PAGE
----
Mike Figgis returns with the brilliant Suspension of Disbelief, where his experiments in the manipulation of time and the blurring of fact and fiction, prove more extreme than ever before. Part sexual thriller and part crime drama; the film follows Martin (the outstanding Sebastian Koch), a screen writer and lecturer who debates with his class the notions of narrative, character and audience expectation; something Figgis is keen to examine throughout the course of the film. His actress daughter, Sarah (the modest but beautiful Rebecca Night) is taking part in a production of one of her father’s scripts but wants to try her hardest to commit herself fully to the script and prove to people her credibility as an actress, rather than just being the daughter of the writer. The script that Martin is currently working on reaches into the dark recesses of his mind, back to an argument with his wife Claire (Emilia Fox) in a crowded restaurant, where she throws wine at him. A casual scene and something, which we have seen many times before on film and yet Martin’s script and in turn Figgis’ filmmaking manages to hit such a delicate and emotional nerve that it views the nuances of what you see on screen further illuminated.
In some sort of reality, which Figgis is trying to portray (constantly moving the metaphorical goal posts of said reality for the audience), his character Martin lives alone with his daughter. After the argument with his wife, she disappeared and was never seen again. He holds anger and anguish against her for this and this bitterness runs into his writing. The film does suggest a theory, which was proposed by Carl Jung, in which ‘fact becomes fiction’. This theory postulates that the brain will only see what is placed directly in front of it and will take it for fact – it does not try and work out whether what is being seen is in fact something much larger. This is somewhat ironically used in the opening scene of the film where a girl is erotically touching herself, whilst on the phone. The colour is dark and it appears the film is setting up a noir sexual thriller, something to allow the audience to gauge their expectations of what they are about to watch. Yet, when the camera pans away, we see this scene is actually part of a film, which is being made in the film. As the audience watching, our brains never could have contemplated this ‘fact’ could have been ‘fiction’ until we are shown further details – therefore subverting and alienating the audience’s exceptions of what they are about to watch. Figgis is very much an audience’s director, making the watching experience just as important a part of the experience as the film itself. It seems right to say, that the audience should simply believe each scene they are watching until further exposition is provided.
This initial opening sets up, what the film will never quite manage to be – an overtly erotic film but instead it does remain sensual throughout. Figgis is a beautiful photographer and so much of Suspension of Disbelief is stunning to the eye; the dark colours, highlighting certain reds and blues, entice the audience to what is happening on screen. He also uses locations in a manipulative sense; making both small and large spaces seem claustrophobic for the audience and the characters.
During a birthday party of Sarah, Martin meets Angelique (the simply mesmerising Lotte Verbeek) a sinister but sexy girl whose air of mystery is part of the bigger mystery of the film. The two of them get together in a beautifully shot scene, where the audience become voyeurs to the action, sneakily looking through doors and moving along with them. But the next morning, she is found dead and so begins a gripping mystery in which the film is trying to solve the murder but also get to the bottom of who this girl really was. Her twin sister, Therese, comes along to collect her body but ends up becoming a guest in Martin’s house, staying whilst the police enquiry is going on. Verbeek is incredible in managing to portray the two women so differently; the latter is almost angelic like and her pale skin shines in the bleakness of Martin’s world.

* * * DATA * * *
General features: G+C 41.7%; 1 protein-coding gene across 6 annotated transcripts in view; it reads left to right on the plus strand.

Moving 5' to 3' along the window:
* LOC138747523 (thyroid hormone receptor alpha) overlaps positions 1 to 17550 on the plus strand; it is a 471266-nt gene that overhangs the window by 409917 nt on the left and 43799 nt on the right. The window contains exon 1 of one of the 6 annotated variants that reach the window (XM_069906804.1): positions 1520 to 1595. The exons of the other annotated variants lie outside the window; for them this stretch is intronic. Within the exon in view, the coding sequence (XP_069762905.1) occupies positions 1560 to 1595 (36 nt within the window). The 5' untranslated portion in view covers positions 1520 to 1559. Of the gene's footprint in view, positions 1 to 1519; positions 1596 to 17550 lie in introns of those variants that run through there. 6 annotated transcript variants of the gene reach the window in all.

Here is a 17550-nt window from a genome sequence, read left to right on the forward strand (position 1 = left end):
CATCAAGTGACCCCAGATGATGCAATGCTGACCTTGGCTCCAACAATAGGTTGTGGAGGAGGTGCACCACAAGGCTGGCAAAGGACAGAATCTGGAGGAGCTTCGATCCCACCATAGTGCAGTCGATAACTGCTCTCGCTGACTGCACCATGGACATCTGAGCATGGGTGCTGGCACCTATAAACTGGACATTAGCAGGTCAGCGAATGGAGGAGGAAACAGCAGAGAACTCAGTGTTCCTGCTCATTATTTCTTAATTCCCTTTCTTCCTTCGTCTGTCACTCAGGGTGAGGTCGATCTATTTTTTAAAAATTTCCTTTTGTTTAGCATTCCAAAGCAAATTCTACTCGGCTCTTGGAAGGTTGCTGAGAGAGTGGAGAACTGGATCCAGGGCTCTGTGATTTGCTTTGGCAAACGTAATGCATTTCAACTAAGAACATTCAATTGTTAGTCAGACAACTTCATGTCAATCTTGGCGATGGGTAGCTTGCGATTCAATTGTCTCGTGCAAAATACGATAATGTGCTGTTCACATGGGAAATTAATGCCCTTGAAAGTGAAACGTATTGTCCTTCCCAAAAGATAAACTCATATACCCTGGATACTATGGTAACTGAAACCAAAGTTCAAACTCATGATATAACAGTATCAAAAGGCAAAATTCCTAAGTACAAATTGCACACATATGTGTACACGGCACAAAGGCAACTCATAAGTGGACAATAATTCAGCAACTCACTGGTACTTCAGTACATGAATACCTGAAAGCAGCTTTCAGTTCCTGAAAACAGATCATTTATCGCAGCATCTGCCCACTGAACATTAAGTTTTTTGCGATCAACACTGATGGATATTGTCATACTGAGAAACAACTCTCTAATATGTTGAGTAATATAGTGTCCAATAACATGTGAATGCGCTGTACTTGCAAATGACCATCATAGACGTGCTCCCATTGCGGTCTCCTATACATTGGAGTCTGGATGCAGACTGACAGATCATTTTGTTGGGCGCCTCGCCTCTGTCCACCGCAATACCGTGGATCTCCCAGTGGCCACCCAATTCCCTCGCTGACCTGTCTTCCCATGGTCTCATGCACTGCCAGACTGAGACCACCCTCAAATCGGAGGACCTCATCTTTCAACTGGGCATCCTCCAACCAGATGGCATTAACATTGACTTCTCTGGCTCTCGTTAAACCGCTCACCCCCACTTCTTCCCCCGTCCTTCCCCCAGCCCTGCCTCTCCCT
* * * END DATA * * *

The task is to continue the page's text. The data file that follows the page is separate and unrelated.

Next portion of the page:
Figgis gently but surely reveals more as the film goes along – that is obvious, and yet he subverts narrative conventions and audience expectations of how the story is going to pan out by slowly blurring the lines between the ‘fact’ and the ‘fiction’. It is easy to get lost and confused in the scenes of Suspension of Disbelief, but surely Figgis is telling you from the title how to watch the film. By allowing the barrier between the two to break down, he is carefully challenging everyone’s understanding on narrative and character. He ruminates on film theories (looking at the concept of structuralism and Proppian analysis), applying them all to this piece of work. It makes for a very clever, intense and interesting piece of filmmaking.
Whilst Therese becomes darker and more seductive as the film goes on, she tells haunting tales of the girls growing up and how Angelique gets her own way. She uses her sexuality to get what she wants and doesn’t care who she destroys along the way – again, this was slightly difficult to grasp in a film, which was interested in it’s own representation of eroticism and sexuality and yet never manages to quite go all the way for one reason or another. Despite all this, the chemistry between Koch and Verbeek is illuminating, exotic and wonderfully sensual.
Suspension of Disbelief wants to be an erotic thriller, it wants to have a noir crime mystery edge and yet despite it’s belief in these genres, it seems to become neither but instead something so much more. It surpasses genre and instead becomes an insanely interesting study in what cinema can do with an intense and contemplative manipulation of genre, location, time, narrative and character. This film deserves to be studied and applauded for having the courage to be made.